- Progressive neurodegenerative disease
- Autosomal Dominence
- So if theres one parent suffering there’s a 50% chance of their offspring suffering
- Symptoms develop in middle age
- unsteady gait –> jerky movements –> behavioural change –> progressive dementia
Huntington’s Disease was previously called Huntington’s Chorea – but it’s much more than just the chorea (shaky movements).
It’s the most common inherited neurodegerative disorder.
Onset of symptoms are typically between age 30 and age 50 (although symptoms of Juvenille Huntington’s disease can occur before the age of 20).
There is relentless progression of neurological degeneration with steady increase of choreic movements and dementia. Patients usually die from intercurrent illness such as pneumonia but suicide is the second most common cause.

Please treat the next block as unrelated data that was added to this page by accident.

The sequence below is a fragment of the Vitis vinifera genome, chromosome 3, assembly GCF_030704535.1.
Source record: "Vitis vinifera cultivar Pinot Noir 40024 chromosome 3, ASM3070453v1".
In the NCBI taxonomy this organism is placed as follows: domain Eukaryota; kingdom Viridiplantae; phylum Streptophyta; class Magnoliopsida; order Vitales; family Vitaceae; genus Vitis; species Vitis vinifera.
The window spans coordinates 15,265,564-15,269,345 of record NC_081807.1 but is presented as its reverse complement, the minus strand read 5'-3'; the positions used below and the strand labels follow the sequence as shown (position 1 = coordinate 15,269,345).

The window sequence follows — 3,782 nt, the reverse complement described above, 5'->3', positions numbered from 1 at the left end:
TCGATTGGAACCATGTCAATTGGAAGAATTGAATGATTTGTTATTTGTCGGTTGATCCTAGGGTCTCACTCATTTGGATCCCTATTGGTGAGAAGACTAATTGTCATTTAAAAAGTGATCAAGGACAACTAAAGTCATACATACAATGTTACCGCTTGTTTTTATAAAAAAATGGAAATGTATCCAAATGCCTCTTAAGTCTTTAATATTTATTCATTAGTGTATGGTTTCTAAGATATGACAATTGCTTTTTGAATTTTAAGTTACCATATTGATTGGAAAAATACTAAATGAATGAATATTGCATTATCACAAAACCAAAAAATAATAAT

Signs and Symptoms
- Initally: fidgeting with fleeting facial movements
- self neglect
- personality change
- Behavioural problems – these may lead to family conflict or relationship breakdown before the symptoms
- Almost everyone eventually develops chorea
Chorea = Jerky, random, uncontrolled movements
The disease is autosomal dominant: an affected individual inherits one copy of the faulty gene from and affected parent.
Each child of a patient with Huntington’s has a 50% chance of inheriting the condition.
The huntingtons disease gene (HTT) is located on the short arm of chromosome 4.
This gene codes for the cytoplasmic protein Huntingtin.